Crown Hill cemetery, Indianapolis.
At the time of his death Joseph Hammond was the longest serving New Zealand
pilot in the British services. He was thirty-one years old.
| || ||
||Sydney Ernest Smith |
||Smith was born on 24 April 1881 at Farnham, Surrey. Trained as a Civil Engineer, he joined the Bristol Tramways
and Carriage Co., owned by his uncle Sir George White. Smith was also a Captain in the 3rd Volunteer Battalion, The
Gloucestershire Regiment, being promoted the 6th Battalion, Gloucestershire Regiment on 1 April 1908. |
British and Colonial Aeroplane Company was founded in February 1910, also by Sir George White, Smith was appointed manager.
He gained his Aviators Certificate on 22 November 1910, flying a Bristol Boxkite at Brooklands. Almost immediately
afterwards the British and Colonial Aeroplane Co arranged for a special mission to Australia, the team consisting of Smith,
Leslie Macdonald (see No.28), Joseph Hammond (see No.32), and a staff of mechanics. The tour started on 3 January 1911
in Perth, Western Australia, finishing on 9 May in Sydney, New South Wales.
At the beginning of the First World
War Sydney Smith rejoined his old battalion as Major, and in 1915 he was attached to the Royal Flying Corps. He went through
the war in the RFC and later in the RAF, was mentioned in dispatches, and retired with the rank of Colonel. In June 1919,
he was awarded Commander of the British Empire (CBE).
Smith was a director of the Imperial Tramways Company between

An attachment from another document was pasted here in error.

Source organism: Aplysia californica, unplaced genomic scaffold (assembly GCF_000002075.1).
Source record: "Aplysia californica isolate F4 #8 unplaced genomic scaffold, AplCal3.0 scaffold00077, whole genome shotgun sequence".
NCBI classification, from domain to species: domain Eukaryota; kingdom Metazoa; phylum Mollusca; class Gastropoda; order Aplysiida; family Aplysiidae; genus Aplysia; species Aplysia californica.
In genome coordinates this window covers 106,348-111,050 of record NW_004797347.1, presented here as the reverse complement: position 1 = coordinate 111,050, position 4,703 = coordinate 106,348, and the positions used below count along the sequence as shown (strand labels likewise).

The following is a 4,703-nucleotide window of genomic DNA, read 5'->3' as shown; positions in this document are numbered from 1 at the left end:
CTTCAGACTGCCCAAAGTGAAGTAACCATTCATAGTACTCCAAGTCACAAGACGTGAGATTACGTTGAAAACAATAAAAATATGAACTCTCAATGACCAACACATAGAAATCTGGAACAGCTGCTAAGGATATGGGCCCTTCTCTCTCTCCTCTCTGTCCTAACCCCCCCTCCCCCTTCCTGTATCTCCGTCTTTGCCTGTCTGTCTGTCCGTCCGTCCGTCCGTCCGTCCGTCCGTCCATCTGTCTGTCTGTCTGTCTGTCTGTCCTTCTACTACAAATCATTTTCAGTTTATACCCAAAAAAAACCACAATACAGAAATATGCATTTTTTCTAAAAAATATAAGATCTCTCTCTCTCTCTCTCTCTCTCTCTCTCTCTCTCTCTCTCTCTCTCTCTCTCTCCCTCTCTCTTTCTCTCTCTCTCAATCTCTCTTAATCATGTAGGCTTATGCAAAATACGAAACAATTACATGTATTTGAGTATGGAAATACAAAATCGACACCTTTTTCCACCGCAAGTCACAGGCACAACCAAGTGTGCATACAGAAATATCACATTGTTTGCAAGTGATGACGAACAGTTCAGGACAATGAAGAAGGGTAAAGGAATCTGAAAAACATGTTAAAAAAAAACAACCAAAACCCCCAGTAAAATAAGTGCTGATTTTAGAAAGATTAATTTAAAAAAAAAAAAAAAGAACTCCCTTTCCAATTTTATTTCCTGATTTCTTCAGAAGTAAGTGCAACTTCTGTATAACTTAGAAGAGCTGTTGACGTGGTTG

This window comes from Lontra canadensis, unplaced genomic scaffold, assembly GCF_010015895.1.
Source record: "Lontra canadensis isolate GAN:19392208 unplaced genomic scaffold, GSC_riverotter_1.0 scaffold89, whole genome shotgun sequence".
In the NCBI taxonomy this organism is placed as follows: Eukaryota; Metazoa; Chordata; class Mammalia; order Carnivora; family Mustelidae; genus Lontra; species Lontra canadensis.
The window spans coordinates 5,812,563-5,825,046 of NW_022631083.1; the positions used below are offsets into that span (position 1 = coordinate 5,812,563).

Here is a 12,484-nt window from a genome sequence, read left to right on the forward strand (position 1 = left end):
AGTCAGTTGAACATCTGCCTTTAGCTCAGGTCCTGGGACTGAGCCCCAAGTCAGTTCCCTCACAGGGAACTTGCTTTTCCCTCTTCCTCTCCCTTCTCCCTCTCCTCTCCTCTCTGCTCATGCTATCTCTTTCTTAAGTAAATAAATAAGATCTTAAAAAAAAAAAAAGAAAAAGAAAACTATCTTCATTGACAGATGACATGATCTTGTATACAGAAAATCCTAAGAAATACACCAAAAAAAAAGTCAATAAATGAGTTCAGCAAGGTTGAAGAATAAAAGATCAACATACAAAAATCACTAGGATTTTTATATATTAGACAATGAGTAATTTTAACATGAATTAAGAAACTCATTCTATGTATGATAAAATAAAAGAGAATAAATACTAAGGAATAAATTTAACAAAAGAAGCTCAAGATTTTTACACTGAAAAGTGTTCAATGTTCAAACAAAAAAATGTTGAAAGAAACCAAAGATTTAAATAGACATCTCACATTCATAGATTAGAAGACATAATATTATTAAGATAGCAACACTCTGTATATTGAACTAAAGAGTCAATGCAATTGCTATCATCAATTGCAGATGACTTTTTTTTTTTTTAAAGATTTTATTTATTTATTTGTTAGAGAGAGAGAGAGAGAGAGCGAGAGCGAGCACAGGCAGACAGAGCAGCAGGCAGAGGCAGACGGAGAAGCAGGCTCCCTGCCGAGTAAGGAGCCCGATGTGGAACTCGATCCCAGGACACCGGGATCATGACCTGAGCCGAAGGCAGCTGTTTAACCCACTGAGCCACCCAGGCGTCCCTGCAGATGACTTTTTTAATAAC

1926 and 1930 and a director and general manager of the Bristol Tramways and Carriage Company until he retired in 1935.
He was also a director of the Bristol Aeroplane Company and a member of the firm of George White and Co., stockbrokers,
(also founded by Sir George White) until his death.
Col. Sydney Ernest Smith, CBE, died at the Bristol Royal Infirmary
on 11 June 1943
||Archibald Reith Low |
||See Archibald Reith Low biography |
||Robert C. Fenwick |
||See Mersey |
||Andrew George Board |
||Board was born in Westerham, Kent on 11 May 1878 the third son of Major John Board and his wife Mary, his father
was a Magistrate. |
Following a time in the militia Board was commissioned as a Second Lieutenant in the South Wales
Borderers on 18 April 1898, serving in India and South Africa. In 1910 at his own expense he learned to fly at Hendon. On
29 November 1910 flying a Bleriot monoplane at Hendon he was awarded his Aviators Certificate. At that point he was still
listed as a Captain of the 2nd Battalion South Wales Borderersat at the Artillery Barracks Pretoria, South Africa.
On 18 April 1913, Board was posted as Flight Commander, No 6 Squadron, RFC and on 1 March 1914 became Flight Commander,
Central Flying School at Netheravon, Wiltshire. On 28 Sep 1914 he became the officer commanding 7 Squadron RFC at Netheravon
before moving to the western front in April 1915 to command 5 Squadron RFC. He later commanded the 10th Wing RFC before
taking over the control of a 20th (Reserve) Wing in Egypt.
On 1 January 1918 he was awarded the Distinguished
Service Order distinguished service in the Field and on 1 January 1919 the Companion of the Order of St Michael and St
George to in recognition of distinguished services rendered during the War. With the formation of the Royal Air Force in
1918 Broad was awarded a permanent commission as a Lieutenant Colonel. He rose to the rank of Air Commodore before retiring